Starting the exercise class was also not accidental. Larry used to help conduct exercise classes. We met a WEC missionary from Hong Kong who had been looking for someone to partner with to start an exercise class. Together, the three of us started our first exercise class in October 2018. Today, between the three of us, we have three exercise classes. Gathering the right ingredients at the right time – that is our Lord’s handiwork. 

Exiting Japan 

As we plan to return to Singapore after five years in Japan, our desire is still for more Japanese people to come to know Christ. This has moved us to seek ways to remain engaged with the ministry in Japan. We found out that another sister from WEC Japan was planning a project called called Kibo (祈步), which aims to map and trace the 900-kilometre walk from Kyoto to Nagasaki done by the 26 Christians who were martyred in 1597. This is a long-term project that could take years. Part of the objective of the project is to help raise awareness amongst Japanese churches of their Christian roots.  

We also hope to inspire overseas Christians to join in mapping the route and, in so doing, come to know more about the needs of Japanese churches. For us, Kibo offers us the opportunity to participate in annual short-term trips to map sections of this 900km journey. Again we firmly believe it was not accidental that Kibo came into being at the perfect time, just when we were looking for short-term projects so that we can continue to participate in God’s work for Japan.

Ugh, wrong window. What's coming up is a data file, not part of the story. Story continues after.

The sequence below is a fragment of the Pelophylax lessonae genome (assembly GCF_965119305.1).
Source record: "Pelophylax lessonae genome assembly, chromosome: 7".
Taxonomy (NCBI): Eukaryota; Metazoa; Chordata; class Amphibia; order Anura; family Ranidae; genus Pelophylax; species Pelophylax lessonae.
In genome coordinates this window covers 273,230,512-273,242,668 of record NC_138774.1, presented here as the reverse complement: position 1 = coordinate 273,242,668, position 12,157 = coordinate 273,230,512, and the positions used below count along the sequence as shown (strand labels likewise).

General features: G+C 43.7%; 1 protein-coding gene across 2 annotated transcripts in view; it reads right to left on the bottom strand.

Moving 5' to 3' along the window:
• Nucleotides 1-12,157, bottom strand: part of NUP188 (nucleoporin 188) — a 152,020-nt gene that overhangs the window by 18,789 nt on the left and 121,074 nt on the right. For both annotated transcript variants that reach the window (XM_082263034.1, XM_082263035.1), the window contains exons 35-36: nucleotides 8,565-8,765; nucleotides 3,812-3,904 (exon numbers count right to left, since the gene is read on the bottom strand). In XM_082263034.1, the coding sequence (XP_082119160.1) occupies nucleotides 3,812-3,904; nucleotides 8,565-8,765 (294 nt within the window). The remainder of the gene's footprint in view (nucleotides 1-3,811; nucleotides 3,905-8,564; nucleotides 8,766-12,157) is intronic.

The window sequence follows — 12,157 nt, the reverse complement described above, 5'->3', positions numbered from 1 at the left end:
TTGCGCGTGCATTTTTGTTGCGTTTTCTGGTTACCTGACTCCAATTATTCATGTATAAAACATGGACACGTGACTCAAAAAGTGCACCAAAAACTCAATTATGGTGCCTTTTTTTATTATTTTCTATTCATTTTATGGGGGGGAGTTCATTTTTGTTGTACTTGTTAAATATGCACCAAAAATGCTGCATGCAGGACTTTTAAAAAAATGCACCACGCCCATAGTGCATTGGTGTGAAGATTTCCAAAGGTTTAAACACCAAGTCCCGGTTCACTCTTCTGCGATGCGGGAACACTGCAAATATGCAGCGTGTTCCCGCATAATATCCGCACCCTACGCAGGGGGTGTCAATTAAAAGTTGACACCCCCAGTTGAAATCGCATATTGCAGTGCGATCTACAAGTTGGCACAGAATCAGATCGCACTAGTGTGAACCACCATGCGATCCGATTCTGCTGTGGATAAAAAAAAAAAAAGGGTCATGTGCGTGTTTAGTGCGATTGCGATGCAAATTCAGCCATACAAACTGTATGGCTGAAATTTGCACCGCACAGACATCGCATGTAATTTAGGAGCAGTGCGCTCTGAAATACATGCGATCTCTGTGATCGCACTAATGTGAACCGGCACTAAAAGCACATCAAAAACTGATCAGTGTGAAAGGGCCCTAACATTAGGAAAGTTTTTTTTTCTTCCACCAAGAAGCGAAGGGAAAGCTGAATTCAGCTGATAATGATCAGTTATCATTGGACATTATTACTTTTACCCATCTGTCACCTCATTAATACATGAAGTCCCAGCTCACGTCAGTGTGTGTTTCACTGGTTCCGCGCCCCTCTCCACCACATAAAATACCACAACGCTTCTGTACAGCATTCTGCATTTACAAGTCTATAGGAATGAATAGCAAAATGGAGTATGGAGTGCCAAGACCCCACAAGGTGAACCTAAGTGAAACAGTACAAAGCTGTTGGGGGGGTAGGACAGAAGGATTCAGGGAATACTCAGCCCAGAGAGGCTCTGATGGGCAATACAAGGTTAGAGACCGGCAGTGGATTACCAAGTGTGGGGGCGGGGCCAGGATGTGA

Summing it up 

One thing I learned earlier on during our time in Japan was the need to be flexible, and willing to try different approaches. Not all that we attempted led to successes but neither were these real failures, because if we can learn from each attempt, we can do better the next time.  

We need to know that our cultural upbringing is different. What may seem normal and natural to us may be deemed offensive to others. For example, small things like arranging our shoes when we attend a coffee session. The members notice our efforts to respect their culture and so respect us also.  

As part of building trust, we helped in farming, tilling land, and clearing weeds, helping seniors to change their car tyres to snow tires as winter approaches and back to regular tyres as winter ends. Susan volunteered in the coffee session, serving drinks and snacks to the seniors every Tuesday, and cleaning up before and after each session. She enjoyed doing it as the seniors began to treat her as a member of the group. 

The COVID-19 pandemic hit us badly. Many programmes were cancelled. No short-term teams were able to come to Japan. Church services were cancelled. Friends and contacts were avoiding any form of gathering. It was a discouraging experience. We just had to continue to maintain contact with friends and wait out the pandemic.  

From time to time, we took some of them out to get groceries, for walks in the park, and called them on the phone just to keep in touch. As restrictions began to relax, this ongoing contact allowed us to quickly resume our exercise programme, coffee sessions, one-to-one meetings, etc.  

From this, we learnt that we just have to keep doing what we can even when it seems hopeless. Every time we call or meet them, we are watering the seed, allowing God to do His work to nurture and grow it.  

“I can do all things through Christ who strengthens me” (Philippians 4:13 NKJV).